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Where People in Ohio are Moving To and From

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Community Research Partners has released Data Byte No. 4: Coming or Going? Ohio Population Migration Patterns. This Data Byte analyzes migration data from the IRS. CRP found that from 2007 to 2008, 407,288 people moved into Ohio from other parts of the U.S., and 442,980 moved out of state to elsewhere in the country, for a net loss of 35,692 people who moved within the U.S. This loss does not include natural increase (births minus deaths) or foreign-born immigrants.

The top source of net migration into Ohio was Michigan, from which Ohio had a net gain of 1,802 people from 2007 to 2008. Other states in the top five for net migration into Ohio were Utah (148 people), West Virginia (135), Pennsylvania (129), and Hawaii (116).

The top destination for net migration out of Ohio was Florida, with a net outflow from Ohio of 3,999 people. Several other top destination states were in the Sun Belt. The rest of the top five states for net migration loss from Ohio were Texas (2,799 people), North Carolina (2,601), Arizona (1,844), and Kentucky (1,811).

Download the full Data Byte report here. (PDF)

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  • From Hawaii to Ohio?
    Now that just doesn’t make sense.
    The rest I can understand

  • Cost of living?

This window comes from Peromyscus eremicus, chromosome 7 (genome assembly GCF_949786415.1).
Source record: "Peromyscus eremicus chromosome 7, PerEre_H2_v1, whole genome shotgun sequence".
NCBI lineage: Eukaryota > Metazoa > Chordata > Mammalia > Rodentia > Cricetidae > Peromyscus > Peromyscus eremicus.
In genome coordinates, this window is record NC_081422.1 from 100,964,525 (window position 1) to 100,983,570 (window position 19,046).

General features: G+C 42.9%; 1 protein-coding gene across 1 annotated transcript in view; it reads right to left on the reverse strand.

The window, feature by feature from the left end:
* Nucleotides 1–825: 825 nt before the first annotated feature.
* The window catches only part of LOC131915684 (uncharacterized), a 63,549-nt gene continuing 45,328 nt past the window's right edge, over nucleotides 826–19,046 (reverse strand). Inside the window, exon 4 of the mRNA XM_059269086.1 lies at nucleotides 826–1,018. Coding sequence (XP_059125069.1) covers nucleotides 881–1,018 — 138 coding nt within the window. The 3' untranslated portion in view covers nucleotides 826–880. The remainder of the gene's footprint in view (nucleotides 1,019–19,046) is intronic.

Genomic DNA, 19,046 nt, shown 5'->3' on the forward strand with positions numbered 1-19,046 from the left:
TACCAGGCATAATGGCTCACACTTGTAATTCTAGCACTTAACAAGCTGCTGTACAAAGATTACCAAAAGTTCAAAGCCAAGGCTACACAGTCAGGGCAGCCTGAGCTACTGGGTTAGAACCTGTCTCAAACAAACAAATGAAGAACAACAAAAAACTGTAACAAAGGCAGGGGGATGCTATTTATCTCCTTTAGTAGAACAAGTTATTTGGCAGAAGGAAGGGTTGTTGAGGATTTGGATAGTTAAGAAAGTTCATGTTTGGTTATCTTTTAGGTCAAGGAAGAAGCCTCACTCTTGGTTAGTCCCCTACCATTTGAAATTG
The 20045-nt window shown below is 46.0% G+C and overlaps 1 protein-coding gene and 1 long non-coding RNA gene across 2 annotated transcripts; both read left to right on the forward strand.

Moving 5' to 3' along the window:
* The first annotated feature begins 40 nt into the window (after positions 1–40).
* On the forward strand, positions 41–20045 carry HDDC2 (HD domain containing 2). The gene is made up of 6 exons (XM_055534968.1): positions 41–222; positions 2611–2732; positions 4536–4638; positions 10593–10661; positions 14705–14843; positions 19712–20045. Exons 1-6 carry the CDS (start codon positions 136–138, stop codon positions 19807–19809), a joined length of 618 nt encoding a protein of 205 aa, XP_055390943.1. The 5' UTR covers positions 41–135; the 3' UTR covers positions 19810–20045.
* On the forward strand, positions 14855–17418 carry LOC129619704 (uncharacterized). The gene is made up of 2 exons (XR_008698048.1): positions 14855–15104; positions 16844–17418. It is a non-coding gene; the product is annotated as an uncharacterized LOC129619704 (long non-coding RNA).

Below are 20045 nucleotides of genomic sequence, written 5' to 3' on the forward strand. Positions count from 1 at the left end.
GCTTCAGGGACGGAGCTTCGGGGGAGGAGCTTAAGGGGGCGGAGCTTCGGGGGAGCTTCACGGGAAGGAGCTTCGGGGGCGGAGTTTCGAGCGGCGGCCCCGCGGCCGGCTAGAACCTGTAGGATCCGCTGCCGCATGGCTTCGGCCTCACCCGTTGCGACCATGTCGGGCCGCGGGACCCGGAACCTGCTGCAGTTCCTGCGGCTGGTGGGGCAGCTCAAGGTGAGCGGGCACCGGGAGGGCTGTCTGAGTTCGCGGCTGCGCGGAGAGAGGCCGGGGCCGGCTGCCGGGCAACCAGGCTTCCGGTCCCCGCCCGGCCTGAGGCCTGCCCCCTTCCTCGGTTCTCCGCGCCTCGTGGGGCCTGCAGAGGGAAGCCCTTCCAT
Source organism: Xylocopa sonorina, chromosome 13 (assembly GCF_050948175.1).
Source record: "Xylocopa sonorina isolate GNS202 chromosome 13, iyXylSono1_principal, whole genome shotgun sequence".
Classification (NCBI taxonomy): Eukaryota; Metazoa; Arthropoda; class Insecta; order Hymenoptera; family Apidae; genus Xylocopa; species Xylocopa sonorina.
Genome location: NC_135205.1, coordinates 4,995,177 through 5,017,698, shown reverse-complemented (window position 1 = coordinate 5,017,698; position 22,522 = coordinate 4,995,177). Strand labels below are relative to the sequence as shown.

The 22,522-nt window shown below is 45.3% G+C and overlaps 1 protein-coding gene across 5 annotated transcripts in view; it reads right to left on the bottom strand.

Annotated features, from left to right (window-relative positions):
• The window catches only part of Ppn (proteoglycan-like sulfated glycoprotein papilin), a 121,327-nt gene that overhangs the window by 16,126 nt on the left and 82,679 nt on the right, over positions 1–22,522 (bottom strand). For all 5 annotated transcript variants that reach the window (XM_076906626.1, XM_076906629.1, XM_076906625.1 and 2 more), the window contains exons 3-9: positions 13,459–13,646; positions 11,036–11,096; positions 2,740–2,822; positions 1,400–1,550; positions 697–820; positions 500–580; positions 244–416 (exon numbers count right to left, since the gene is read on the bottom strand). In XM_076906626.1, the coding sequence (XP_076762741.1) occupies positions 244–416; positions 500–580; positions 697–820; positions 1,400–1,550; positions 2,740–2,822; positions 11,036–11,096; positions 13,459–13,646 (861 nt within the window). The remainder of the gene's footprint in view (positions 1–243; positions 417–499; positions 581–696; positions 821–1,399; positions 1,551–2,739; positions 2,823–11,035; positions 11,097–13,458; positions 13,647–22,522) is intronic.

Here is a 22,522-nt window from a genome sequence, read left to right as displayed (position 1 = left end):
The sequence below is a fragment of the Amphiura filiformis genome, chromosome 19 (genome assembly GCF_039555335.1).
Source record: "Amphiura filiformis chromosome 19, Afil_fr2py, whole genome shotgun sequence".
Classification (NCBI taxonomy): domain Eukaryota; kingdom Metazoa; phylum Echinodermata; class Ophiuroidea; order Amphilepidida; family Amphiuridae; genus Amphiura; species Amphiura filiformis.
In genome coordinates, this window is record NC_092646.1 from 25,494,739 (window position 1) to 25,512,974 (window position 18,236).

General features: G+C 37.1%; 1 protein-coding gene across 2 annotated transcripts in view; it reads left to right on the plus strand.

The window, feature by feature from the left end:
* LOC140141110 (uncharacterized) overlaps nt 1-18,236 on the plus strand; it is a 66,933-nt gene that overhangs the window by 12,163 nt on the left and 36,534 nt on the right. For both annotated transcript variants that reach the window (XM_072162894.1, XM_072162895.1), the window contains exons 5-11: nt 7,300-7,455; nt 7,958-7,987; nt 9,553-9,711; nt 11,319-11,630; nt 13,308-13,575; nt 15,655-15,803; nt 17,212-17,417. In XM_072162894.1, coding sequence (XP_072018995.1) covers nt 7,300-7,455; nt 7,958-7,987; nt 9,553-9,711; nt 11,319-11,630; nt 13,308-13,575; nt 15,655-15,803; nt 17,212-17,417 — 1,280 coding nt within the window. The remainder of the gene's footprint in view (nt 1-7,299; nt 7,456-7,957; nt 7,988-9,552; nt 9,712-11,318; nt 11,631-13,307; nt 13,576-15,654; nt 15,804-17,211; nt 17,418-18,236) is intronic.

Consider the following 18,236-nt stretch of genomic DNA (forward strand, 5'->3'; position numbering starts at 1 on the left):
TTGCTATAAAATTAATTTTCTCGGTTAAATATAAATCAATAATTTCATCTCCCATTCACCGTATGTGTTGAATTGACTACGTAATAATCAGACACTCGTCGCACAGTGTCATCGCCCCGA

• Hawaii to Ohio….military retirements and higher ed.

  • von

    i knew NC took SOME Ohioans, but not THAT many…

  • Matt Wunderle

    Um the Hawaii to Ohio migration is stronger than you might think.  My wife moved from Hawaii to Ohio due to her Career (Abercrombie).  And her sister (my sister in law) just moved here from Hawaii to attend OSU.  really sucks “having” to travel to Hawaii several times a year to visit the in laws:).

  • bytehead

    Well, since I moved from Columbus to Jacksonville in 2001 (I got married), I can believe this.  Although it appears that Ohio is importing from Gainesville for the looks of it.

  • I’m a member of the 276 inflow from King County.

  • Really interesting report. I loved reading the full thing on this one. The data on movement within Ohio was particularly interesting. The study doesn’t give us info on “why” people move to where they do, but all I can think about from this is that “brain drain” doesn’t appeal to be as big of an issue in Central Ohio as we were once led to believe, although it does seem to be a statewide problem.

  • jungaroo

    Walker, thanks for the feedback. We were cautious not to make too many leaps on guessing “why,” since the data didn’t contain that information. Central Ohio is different from the rest of the state. However, in a national context, Franklin County has similarities to the state in terms of where it’s gaining people from and losing people to (at a very different scale though).

  • Like @Wunderle my wife moved here from Hawaii–although for school (CCAD).  Maybe Columbus’ Chamber of Commerce should look into targeted advertising to islanders!

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